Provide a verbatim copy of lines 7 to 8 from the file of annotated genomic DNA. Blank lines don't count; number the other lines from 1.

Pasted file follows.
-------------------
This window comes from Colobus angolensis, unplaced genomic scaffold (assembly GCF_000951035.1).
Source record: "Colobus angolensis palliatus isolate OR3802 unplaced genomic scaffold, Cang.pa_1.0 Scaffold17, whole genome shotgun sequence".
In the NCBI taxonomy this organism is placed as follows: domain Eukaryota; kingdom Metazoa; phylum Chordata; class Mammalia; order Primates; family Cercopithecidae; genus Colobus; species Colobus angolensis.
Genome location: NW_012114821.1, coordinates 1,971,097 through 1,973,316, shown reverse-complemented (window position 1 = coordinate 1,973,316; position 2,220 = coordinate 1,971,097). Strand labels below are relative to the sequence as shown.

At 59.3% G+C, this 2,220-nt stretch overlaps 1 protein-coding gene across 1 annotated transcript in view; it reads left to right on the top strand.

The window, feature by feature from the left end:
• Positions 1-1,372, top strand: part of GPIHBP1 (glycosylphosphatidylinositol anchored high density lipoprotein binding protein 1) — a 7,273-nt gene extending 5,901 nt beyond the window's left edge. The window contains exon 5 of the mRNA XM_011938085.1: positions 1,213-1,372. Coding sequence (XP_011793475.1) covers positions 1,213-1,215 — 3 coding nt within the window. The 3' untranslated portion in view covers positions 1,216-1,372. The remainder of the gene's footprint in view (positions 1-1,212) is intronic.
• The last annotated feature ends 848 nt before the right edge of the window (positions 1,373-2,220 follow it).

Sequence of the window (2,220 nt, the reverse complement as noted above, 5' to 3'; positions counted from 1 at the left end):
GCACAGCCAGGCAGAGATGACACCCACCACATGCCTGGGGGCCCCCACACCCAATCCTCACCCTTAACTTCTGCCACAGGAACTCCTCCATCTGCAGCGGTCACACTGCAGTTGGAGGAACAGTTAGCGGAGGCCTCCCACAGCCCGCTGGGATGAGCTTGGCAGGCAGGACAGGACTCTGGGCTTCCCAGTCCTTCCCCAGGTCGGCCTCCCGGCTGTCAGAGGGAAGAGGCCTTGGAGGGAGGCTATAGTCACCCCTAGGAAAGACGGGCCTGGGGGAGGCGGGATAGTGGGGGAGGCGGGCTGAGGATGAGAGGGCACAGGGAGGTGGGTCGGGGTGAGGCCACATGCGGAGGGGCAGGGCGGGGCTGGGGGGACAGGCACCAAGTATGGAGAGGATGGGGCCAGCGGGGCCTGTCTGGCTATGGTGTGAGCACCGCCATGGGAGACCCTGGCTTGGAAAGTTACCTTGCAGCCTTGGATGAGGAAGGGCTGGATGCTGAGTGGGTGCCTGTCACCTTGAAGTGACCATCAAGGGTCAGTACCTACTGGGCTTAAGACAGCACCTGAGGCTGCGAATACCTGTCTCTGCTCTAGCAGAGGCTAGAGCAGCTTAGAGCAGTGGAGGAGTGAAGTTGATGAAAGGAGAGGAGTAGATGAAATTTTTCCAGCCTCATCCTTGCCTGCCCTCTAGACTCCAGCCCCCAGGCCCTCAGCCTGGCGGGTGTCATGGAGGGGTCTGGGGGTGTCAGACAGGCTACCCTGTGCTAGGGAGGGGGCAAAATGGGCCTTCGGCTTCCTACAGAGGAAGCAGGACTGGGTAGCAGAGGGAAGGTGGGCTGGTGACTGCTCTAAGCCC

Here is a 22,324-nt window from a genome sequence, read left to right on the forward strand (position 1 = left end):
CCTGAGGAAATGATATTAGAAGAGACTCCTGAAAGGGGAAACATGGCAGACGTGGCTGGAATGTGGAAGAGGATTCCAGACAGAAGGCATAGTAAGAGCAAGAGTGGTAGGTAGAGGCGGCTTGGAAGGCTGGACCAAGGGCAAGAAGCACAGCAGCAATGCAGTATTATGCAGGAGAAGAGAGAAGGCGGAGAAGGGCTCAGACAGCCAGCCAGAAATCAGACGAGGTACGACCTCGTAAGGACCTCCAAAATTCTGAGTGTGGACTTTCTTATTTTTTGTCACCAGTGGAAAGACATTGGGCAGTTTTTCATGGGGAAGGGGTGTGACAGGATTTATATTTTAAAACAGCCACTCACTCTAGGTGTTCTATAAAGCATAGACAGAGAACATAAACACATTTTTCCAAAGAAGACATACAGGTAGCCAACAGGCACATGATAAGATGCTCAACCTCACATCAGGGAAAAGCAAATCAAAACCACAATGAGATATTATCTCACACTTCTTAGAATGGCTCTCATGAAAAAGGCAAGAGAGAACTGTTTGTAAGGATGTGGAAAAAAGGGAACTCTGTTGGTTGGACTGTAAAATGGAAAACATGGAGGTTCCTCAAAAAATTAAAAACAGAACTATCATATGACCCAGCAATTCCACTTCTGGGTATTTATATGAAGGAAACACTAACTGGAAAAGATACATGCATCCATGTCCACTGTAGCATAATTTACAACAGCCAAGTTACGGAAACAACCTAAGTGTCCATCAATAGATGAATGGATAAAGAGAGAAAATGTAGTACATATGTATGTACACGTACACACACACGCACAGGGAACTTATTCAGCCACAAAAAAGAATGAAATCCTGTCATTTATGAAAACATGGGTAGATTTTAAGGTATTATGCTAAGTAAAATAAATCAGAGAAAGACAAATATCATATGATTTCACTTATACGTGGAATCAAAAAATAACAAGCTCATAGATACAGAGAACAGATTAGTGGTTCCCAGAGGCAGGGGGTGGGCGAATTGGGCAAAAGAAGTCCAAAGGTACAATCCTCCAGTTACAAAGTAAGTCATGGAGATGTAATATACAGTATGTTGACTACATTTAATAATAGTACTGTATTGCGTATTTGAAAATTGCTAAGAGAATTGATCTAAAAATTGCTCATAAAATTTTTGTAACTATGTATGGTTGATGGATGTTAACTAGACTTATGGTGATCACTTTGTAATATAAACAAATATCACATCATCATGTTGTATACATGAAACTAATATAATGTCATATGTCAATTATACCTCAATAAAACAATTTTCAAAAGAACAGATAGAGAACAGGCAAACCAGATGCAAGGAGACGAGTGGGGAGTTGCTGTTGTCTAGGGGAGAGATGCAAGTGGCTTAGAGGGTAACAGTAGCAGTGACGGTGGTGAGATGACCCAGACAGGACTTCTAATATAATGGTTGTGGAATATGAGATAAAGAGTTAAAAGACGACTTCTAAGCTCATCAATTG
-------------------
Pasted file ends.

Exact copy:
• Positions 1-1,372, top strand: part of GPIHBP1 (glycosylphosphatidylinositol anchored high density lipoprotein binding protein 1) — a 7,273-nt gene extending 5,901 nt beyond the window's left edge. The window contains exon 5 of the mRNA XM_011938085.1: positions 1,213-1,372. Coding sequence (XP_011793475.1) covers positions 1,213-1,215 — 3 coding nt within the window. The 3' untranslated portion in view covers positions 1,216-1,372. The remainder of the gene's footprint in view (positions 1-1,212) is intronic.
• The last annotated feature ends 848 nt before the right edge of the window (positions 1,373-2,220 follow it).